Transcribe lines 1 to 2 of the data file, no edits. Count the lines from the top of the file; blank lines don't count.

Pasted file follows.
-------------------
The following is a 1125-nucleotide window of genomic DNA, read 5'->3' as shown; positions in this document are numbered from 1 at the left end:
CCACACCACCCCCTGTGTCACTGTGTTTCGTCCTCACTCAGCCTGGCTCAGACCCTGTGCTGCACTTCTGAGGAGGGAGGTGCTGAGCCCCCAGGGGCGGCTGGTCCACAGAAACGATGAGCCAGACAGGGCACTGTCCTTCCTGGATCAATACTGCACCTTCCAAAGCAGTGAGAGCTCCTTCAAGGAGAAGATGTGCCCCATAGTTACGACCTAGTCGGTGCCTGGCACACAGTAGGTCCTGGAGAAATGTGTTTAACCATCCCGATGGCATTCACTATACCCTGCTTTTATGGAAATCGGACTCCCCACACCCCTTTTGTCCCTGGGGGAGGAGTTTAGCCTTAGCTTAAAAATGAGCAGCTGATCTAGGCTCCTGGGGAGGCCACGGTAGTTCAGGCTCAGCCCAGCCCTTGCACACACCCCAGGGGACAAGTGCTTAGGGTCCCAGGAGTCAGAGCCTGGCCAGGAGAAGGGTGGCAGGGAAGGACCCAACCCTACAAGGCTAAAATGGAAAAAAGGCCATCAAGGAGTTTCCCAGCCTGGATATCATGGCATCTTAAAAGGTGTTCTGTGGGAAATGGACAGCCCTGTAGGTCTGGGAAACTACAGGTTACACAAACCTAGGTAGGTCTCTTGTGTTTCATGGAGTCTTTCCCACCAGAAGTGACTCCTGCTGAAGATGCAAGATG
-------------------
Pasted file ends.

The following is a 1125-nucleotide window of genomic DNA, read 5'->3' as shown; positions in this document are numbered from 1 at the left end:
CCACACCACCCCCTGTGTCACTGTGTTTCGTCCTCACTCAGCCTGGCTCAGACCCTGTGCTGCACTTCTGAGGAGGGAGGTGCTGAGCCCCCAGGGGCGGCTGGTCCACAGAAACGATGAGCCAGACAGGGCACTGTCCTTCCTGGATCAATACTGCACCTTCCAAAGCAGTGAGAGCTCCTTCAAGGAGAAGATGTGCCCCATAGTTACGACCTAGTCGGTGCCTGGCACACAGTAGGTCCTGGAGAAATGTGTTTAACCATCCCGATGGCATTCACTATACCCTGCTTTTATGGAAATCGGACTCCCCACACCCCTTTTGTCCCTGGGGGAGGAGTTTAGCCTTAGCTTAAAAATGAGCAGCTGATCTAGGCTCCTGGGGAGGCCACGGTAGTTCAGGCTCAGCCCAGCCCTTGCACACACCCCAGGGGACAAGTGCTTAGGGTCCCAGGAGTCAGAGCCTGGCCAGGAGAAGGGTGGCAGGGAAGGACCCAACCCTACAAGGCTAAAATGGAAAAAAGGCCATCAAGGAGTTTCCCAGCCTGGATATCATGGCATCTTAAAAGGTGTTCTGTGGGAAATGGACAGCCCTGTAGGTCTGGGAAACTACAGGTTACACAAACCTAGGTAGGTCTCTTGTGTTTCATGGAGTCTTTCCCACCAGAAGTGACTCCTGCTGAAGATGCAAGATG